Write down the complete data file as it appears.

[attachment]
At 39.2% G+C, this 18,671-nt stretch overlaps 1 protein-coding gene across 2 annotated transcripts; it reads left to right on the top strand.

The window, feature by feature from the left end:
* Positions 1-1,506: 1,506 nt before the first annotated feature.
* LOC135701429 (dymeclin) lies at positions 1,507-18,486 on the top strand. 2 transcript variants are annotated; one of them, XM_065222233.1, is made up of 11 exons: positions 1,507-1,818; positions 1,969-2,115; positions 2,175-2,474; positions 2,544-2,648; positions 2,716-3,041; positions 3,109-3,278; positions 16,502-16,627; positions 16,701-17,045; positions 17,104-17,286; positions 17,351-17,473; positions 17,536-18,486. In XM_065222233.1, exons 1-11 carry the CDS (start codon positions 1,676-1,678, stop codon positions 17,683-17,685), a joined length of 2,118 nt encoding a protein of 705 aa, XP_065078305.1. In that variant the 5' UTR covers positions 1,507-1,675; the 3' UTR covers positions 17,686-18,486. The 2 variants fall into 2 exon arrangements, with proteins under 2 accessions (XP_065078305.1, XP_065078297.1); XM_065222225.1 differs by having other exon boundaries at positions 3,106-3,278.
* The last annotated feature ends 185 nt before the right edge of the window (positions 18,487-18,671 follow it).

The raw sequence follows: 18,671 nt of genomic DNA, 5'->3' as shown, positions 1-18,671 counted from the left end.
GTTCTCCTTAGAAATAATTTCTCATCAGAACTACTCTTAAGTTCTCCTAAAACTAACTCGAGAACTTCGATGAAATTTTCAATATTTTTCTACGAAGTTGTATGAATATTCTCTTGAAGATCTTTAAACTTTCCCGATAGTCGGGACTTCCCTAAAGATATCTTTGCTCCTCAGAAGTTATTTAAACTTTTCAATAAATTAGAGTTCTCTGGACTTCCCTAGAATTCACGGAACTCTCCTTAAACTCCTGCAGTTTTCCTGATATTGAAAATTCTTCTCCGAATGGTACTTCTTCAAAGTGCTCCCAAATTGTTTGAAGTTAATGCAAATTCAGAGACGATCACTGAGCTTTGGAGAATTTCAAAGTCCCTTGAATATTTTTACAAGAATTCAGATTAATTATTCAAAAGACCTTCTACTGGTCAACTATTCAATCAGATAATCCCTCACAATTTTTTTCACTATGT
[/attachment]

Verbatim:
At 39.2% G+C, this 18,671-nt stretch overlaps 1 protein-coding gene across 2 annotated transcripts; it reads left to right on the top strand.

The window, feature by feature from the left end:
* Positions 1-1,506: 1,506 nt before the first annotated feature.
* LOC135701429 (dymeclin) lies at positions 1,507-18,486 on the top strand. 2 transcript variants are annotated; one of them, XM_065222233.1, is made up of 11 exons: positions 1,507-1,818; positions 1,969-2,115; positions 2,175-2,474; positions 2,544-2,648; positions 2,716-3,041; positions 3,109-3,278; positions 16,502-16,627; positions 16,701-17,045; positions 17,104-17,286; positions 17,351-17,473; positions 17,536-18,486. In XM_065222233.1, exons 1-11 carry the CDS (start codon positions 1,676-1,678, stop codon positions 17,683-17,685), a joined length of 2,118 nt encoding a protein of 705 aa, XP_065078305.1. In that variant the 5' UTR covers positions 1,507-1,675; the 3' UTR covers positions 17,686-18,486. The 2 variants fall into 2 exon arrangements, with proteins under 2 accessions (XP_065078305.1, XP_065078297.1); XM_065222225.1 differs by having other exon boundaries at positions 3,106-3,278.
* The last annotated feature ends 185 nt before the right edge of the window (positions 18,487-18,671 follow it).

The raw sequence follows: 18,671 nt of genomic DNA, 5'->3' as shown, positions 1-18,671 counted from the left end.
GTTCTCCTTAGAAATAATTTCTCATCAGAACTACTCTTAAGTTCTCCTAAAACTAACTCGAGAACTTCGATGAAATTTTCAATATTTTTCTACGAAGTTGTATGAATATTCTCTTGAAGATCTTTAAACTTTCCCGATAGTCGGGACTTCCCTAAAGATATCTTTGCTCCTCAGAAGTTATTTAAACTTTTCAATAAATTAGAGTTCTCTGGACTTCCCTAGAATTCACGGAACTCTCCTTAAACTCCTGCAGTTTTCCTGATATTGAAAATTCTTCTCCGAATGGTACTTCTTCAAAGTGCTCCCAAATTGTTTGAAGTTAATGCAAATTCAGAGACGATCACTGAGCTTTGGAGAATTTCAAAGTCCCTTGAATATTTTTACAAGAATTCAGATTAATTATTCAAAAGACCTTCTACTGGTCAACTATTCAATCAGATAATCCCTCACAATTTTTTTCACTATGT